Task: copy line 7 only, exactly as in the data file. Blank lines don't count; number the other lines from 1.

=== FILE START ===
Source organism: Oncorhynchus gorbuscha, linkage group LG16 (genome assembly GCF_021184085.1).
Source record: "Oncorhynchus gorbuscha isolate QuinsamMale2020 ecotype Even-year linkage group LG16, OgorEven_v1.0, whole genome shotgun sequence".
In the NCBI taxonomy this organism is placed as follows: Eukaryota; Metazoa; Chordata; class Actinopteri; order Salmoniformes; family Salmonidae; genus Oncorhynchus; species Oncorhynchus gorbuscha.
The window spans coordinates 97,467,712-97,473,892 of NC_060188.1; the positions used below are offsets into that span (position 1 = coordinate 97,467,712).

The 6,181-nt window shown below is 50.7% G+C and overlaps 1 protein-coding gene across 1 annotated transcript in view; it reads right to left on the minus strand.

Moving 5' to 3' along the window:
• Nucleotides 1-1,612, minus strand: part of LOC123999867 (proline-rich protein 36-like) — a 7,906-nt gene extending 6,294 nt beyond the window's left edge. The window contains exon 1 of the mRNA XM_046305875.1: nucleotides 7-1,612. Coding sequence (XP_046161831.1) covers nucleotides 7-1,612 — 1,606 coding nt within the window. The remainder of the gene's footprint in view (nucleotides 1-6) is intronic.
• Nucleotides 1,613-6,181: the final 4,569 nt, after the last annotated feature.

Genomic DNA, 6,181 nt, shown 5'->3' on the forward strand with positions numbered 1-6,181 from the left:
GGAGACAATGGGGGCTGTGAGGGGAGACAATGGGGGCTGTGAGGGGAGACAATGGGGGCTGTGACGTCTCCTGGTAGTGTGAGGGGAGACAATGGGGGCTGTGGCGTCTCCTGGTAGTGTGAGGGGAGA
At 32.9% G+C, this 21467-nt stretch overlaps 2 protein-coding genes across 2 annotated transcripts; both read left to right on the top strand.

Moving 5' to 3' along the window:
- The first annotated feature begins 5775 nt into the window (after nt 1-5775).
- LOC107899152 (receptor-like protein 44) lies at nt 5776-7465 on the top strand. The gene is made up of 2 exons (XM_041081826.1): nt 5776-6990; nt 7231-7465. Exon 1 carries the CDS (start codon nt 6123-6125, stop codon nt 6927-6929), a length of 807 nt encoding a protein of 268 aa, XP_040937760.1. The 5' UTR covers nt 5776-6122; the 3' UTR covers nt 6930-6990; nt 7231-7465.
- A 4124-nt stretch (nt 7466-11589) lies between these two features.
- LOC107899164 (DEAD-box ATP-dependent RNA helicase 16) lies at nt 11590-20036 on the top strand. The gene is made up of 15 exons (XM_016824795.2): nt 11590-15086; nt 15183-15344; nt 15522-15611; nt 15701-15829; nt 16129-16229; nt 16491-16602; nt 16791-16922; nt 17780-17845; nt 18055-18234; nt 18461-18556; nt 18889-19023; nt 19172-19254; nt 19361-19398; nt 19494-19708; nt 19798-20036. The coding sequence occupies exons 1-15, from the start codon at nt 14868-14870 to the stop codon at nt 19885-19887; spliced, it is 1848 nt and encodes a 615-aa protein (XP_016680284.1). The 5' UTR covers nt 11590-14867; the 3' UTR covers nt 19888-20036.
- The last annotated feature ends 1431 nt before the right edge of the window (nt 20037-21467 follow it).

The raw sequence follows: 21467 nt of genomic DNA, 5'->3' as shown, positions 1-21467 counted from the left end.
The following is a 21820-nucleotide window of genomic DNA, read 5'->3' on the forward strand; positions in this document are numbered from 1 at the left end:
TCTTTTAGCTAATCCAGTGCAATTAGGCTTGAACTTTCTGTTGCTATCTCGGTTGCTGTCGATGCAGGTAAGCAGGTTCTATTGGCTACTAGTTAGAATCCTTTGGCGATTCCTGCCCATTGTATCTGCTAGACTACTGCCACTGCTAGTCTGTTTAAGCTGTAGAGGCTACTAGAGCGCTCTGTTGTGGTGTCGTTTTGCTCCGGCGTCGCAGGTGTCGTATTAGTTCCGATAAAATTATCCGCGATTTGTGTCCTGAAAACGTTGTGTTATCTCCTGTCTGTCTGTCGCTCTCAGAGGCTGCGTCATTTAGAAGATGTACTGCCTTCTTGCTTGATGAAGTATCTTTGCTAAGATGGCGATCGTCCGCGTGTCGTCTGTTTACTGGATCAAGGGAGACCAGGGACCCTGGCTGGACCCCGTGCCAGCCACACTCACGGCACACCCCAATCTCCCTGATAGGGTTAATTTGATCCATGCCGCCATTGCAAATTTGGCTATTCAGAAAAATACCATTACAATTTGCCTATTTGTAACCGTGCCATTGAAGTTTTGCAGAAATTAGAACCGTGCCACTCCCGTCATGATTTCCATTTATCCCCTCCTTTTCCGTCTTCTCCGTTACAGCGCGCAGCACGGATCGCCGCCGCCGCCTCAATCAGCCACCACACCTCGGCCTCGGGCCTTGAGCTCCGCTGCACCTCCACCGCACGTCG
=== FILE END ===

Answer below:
• Nucleotides 1-1,612, minus strand: part of LOC123999867 (proline-rich protein 36-like) — a 7,906-nt gene extending 6,294 nt beyond the window's left edge. The window contains exon 1 of the mRNA XM_046305875.1: nucleotides 7-1,612. Coding sequence (XP_046161831.1) covers nucleotides 7-1,612 — 1,606 coding nt within the window. The remainder of the gene's footprint in view (nucleotides 1-6) is intronic.